Wildlife in Kakadu National Park
To view wildlife in Kakadu National Park, consider signing up for one of the many tour options, from bus and walking trips to cultural experiences and multi-day adventures. The park also offers an array of seasonal guided activities during which visitors can learn from an Aboriginal Bininj or Mungguy guide and explore the park under their expertise. And several tour companies, such as G Adventures, are licensed to lead activities in the park for travelers visiting the area on part of a larger trip through Australia.
Walks and guided events should be booked in advance online, especially during the dry season. Most activities are seasonal, running roughly May to October.
Wildlife tend to avoid being very active in the heat of the day, so mornings and evenings can be good times to spot them. Patience may be required, and if you’re looking for animals near watering holes, you may need to sit and watch for a while before you notice any activity. It’s best to be quiet when you’re looking for wildlife, and having a pair of binoculars handy can make the process more fun. The park website has a page with tips on spotting the various species.
Crocodile watching is one of the top reasons people venture out to Kakadu National Park as it has both freshwater and saltwater crocodiles. They are beautiful and enormous — saltwater crocodiles can weigh over 2,200 pounds — but also dangerous, so going on a tour is a great way to see them safely.
Guests can venture out on a Yellow Water Cruise to see crocodiles and other animals sunbathing on the banks or swimming in the water. To view the crocs from land, one of the best viewpoints is from an elevated viewing platform, as they’re in the highest (and safest) points to look out on croc habitats. The park’s Yellow Water Billabong has a seasonal elevated viewing platform, as does Cahills Crossing.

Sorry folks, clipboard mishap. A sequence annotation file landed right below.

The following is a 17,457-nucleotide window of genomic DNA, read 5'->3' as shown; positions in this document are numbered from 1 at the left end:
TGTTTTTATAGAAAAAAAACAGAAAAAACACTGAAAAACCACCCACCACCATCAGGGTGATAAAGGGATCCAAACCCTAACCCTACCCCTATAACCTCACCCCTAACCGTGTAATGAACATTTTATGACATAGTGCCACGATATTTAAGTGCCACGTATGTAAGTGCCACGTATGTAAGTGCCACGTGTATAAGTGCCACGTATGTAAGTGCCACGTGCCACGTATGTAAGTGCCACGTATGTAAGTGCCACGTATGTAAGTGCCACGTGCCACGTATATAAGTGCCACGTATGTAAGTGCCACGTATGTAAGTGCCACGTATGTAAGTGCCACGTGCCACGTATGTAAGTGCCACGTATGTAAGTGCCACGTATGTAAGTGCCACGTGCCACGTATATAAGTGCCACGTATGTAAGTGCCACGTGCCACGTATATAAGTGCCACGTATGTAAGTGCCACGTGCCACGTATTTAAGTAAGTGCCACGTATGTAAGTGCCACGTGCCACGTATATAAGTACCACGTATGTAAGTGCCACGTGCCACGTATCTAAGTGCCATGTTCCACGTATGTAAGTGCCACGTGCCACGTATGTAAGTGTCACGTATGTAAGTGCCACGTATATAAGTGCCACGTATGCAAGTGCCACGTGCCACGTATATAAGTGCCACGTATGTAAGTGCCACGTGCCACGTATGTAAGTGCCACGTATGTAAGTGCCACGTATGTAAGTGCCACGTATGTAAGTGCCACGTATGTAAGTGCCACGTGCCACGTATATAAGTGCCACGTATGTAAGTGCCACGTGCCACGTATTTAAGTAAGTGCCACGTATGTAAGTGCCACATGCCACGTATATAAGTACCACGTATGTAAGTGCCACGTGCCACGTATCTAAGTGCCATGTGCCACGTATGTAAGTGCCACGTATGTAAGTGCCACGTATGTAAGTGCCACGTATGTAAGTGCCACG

These bountiful hoppers are in many locations in Kakadu National Park, so the best way to see them is to keep an eye out while exploring the park. Agile wallabies can be about 2.5 feet tall with an equally long tail (they’re a member of the kangaroo family, called macropodidae).
Keep an eye out around roads and campgrounds, especially as they often move through these areas as singles and in groups. Females may even have babies in their pouches as they keep them there for up to eight months after birth.
Since one-third of Australia’s bird species live in the park, birding is a very popular activity. Visitors should bring binoculars and consider signing up for a bird-focused tour. Birders may be especially eager to participate in Kakadu Bird Week (usually in early October), which offers opportunities to view an array of species through several activities, from boat cruises to walks. Especially easy species to recognize include purple-and-orange azure kingfishers (called kookaburras) and yellow-and-greenish rainbow bee eaters.
Keep an eye on the sky around dusk when flying foxes emerge to seek food for the night. These large bats spend their evenings feeding on nectar and fruit and spend their days roosting in mangroves and trees. Both little red and black flying foxes live throughout the park, so it’s possible to see either species at any time while visiting.
Unsurprisingly, a wallaroo looks much like both a wallaby and a kangaroo. But it’s not a mixed breed between the two – it’s an entirely different genus. While in Kakadu, keep an eye out for three different wallaroo species in the park: common, black, and antilopine. Look along rocky hills for the common wallaroo, though they are hard to spot. Antilopine wallaroos are usually grazing in grassy areas, and black wallaroos are most commonly seen by Burrungkuy (Nourlangie) and while hiking the Barrk Marlam walk. Wallaroos are a lot bigger than wallabies, which usually top out around 20 pounds.
Don’t rule out seeing termites – their homes can be some of the most impressive formations in the park at nearly 20 feet tall. The insect-constructed structures (built from mud and termite spit) house millions of termites and can last up to 60 years. To see these impressive structures, take a look along Maguk Road by Mary River.